WHAT CAN YOUR HORSE DO FOR YOU?

 by Nancy M Smith

     Do you ever wonder what it is about horses that we love so much?  Why are we willing to make physical, emotional and financial sacrifices to keep horses in the forefront of our daily lives? What allure does the horse have that makes you willing to rise at daybreak seven days a week to feed him and brave the cold winter evenings to ride him?  The activity of riding is understandably fun, good exercise and exhilarating all at once.  But I would like to address the understated reasons that horses are so beneficial to our growth and development both emotionally and spiritually.

     If you visit a bookstore, you can find shelf after shelf of “self help” books that are meant to help you become a better person. After reading one of these books, it occurred to me that having horses in my life has given me the opportunity to grow in all of the areas mentioned in the book. Here follows some character traits that we all would do well to improve upon and how the horse helps us to accomplish that in a way that is so understated, that many times we don't even recognize him as our teacher:

PATIENCE- Being around horses requires infinite amounts of patience.  It is like having a child that is perpetually 2 years old.  He can never quite fend for himself, always depending on you for his every need. Trying to communicate effectively when neither of you speaks the same language is a challenge.  You are accustomed to communicating verbally and he lives by watching the body language of his peers.  It is nothing short of a miracle that he can learn to decipher the language of the legs and hands of the rider and translate that into a beautiful dressage movement.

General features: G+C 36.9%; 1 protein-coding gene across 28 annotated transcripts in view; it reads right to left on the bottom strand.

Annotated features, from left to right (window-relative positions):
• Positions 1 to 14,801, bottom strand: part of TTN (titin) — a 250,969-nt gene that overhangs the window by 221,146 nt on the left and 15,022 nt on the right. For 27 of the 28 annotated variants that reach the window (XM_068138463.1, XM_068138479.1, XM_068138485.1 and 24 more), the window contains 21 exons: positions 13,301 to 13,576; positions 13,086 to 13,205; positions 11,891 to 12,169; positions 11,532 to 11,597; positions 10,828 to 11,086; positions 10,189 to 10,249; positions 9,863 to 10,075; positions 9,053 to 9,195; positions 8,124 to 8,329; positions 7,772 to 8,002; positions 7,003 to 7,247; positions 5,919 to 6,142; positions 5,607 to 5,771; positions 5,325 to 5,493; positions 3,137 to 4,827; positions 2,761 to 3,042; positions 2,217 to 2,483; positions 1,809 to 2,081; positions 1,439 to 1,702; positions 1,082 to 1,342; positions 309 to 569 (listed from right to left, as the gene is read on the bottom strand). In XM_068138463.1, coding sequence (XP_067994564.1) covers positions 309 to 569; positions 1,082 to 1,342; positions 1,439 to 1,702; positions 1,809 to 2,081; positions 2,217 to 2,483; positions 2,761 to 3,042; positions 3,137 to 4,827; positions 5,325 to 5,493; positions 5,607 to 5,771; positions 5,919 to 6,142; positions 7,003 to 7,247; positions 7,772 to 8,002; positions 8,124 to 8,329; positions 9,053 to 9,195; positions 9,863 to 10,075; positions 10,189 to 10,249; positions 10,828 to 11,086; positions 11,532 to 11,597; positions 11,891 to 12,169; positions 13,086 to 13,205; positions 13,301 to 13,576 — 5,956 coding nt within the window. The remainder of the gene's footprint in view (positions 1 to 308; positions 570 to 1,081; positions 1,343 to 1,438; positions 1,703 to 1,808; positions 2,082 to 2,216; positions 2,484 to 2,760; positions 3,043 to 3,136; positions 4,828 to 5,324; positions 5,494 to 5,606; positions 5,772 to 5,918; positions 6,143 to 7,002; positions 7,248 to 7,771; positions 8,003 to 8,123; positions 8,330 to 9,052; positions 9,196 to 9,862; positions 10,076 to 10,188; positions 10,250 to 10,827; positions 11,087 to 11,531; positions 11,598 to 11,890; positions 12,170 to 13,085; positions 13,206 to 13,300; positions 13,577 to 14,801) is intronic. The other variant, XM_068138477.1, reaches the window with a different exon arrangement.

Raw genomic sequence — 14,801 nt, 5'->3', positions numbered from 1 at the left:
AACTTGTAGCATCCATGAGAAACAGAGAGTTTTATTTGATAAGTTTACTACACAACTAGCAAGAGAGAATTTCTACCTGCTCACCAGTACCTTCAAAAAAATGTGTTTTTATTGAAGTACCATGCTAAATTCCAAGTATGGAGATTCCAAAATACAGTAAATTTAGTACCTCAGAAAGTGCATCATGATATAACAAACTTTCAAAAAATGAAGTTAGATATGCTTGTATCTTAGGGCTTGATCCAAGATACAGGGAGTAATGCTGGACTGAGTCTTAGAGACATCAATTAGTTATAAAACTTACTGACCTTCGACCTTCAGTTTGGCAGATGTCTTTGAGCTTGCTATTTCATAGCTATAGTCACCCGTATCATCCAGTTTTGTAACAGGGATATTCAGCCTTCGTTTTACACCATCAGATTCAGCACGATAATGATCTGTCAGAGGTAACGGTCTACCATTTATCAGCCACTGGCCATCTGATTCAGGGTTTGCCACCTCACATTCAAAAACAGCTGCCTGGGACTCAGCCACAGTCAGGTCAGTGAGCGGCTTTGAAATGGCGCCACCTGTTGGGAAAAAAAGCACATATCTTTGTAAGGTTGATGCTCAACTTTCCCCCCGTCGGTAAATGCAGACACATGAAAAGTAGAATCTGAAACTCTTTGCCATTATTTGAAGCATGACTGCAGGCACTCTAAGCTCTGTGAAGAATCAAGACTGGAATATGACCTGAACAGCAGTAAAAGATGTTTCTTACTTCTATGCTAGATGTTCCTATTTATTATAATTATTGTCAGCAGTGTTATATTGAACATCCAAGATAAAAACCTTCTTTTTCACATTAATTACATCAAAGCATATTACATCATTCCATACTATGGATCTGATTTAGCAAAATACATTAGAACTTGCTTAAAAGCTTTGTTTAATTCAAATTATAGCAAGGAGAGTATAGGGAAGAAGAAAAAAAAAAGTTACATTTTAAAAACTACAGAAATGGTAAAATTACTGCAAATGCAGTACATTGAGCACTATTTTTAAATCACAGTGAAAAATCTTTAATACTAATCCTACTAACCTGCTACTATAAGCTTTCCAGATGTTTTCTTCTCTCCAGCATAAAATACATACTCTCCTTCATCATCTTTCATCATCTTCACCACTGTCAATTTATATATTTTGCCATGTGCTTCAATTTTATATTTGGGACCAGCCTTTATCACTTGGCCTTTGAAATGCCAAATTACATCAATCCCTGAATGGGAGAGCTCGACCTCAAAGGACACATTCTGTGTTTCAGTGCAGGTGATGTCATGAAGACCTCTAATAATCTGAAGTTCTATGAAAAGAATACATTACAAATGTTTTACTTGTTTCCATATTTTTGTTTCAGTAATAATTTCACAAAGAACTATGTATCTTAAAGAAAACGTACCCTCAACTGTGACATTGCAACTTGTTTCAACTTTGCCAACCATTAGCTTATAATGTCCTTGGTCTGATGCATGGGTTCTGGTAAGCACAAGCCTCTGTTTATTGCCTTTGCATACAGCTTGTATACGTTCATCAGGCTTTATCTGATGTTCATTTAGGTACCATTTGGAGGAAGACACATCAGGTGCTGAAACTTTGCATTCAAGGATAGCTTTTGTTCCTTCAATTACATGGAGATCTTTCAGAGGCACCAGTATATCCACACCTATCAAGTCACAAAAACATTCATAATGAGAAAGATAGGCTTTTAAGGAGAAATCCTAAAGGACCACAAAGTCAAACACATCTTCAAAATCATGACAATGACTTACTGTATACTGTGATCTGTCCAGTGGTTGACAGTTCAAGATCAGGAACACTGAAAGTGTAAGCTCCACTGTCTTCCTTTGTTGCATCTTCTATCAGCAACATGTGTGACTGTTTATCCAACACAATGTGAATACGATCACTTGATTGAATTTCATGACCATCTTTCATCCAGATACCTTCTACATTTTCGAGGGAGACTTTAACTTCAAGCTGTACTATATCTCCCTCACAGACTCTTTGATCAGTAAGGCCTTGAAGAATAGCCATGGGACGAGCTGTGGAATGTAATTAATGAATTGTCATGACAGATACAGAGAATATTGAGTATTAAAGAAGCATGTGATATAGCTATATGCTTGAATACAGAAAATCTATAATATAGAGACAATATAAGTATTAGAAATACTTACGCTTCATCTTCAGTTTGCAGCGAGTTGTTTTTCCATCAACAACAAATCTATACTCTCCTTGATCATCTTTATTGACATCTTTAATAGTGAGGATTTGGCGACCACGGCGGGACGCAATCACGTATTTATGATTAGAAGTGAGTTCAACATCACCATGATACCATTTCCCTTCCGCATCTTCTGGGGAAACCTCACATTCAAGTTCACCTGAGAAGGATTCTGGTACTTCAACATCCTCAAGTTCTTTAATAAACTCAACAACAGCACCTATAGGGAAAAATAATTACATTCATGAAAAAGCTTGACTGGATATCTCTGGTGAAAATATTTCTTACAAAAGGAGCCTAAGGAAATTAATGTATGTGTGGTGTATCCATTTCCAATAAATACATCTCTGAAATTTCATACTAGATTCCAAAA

HUMILITY- How many times have you heard there is nothing like a horse to make you humble?  Just when you think you have mastered the half-halt, two strides later the horse acts like he has never heard it before. The horse reminds us that we are not always right and that there is no place for ego when it comes to being a good rider.  We must always remember that the horse has a choice of whether or not to cooperate and it shouldn’t be taken for granted that he puts his gentle spirit in our hands.

EMPATHY- the Merriam-Webster dictionary defines empathy as the action of understanding, being aware of, being sensitive to, and vicariously experiencing the feelings, thoughts, and experiences of another.  Many times it is difficult to remember that our agenda is not necessarily the same as our horse’s and no matter how much we try, the horse always pushes the pencil last.  The great rider is able to avoid serving his own interest at the expense of the horses thoughts and feelings.

FORGIVENESS- when you are at odds with your horse over something, you must make a correction and move on instead of dwelling on the mistake.  If you had a rough ride the day before, you can’t bring a grudge to the next ride. If your horse doesn’t live up to your expectations at the show, you can be disappointed, but you have to be strong enough emotionally to move on and start the training again with a fresh positive attitude.

EXCELLENCE-The way you do anything is the way you do everything, and riding is no exception.  You have to discipline yourself to give 100% of your best effort each time you ride your horse. The success of your horse will be proportionately related to the amount of effort that you put in to his training.

POSSIBILITIES- each time we ride our horse, we should imagine what all of the possibilities are for his success today and in the future. Thomas Edison once said” If we did all the things we were capable of doing, we would astound ourselves”.

Our horses are capable of teaching us these qualities without ever uttering a word.  How fortunate we are to be able to spend time with an animal that embodies all of these qualities with such dignity and grace.

 

April 2006

 

 

 

 

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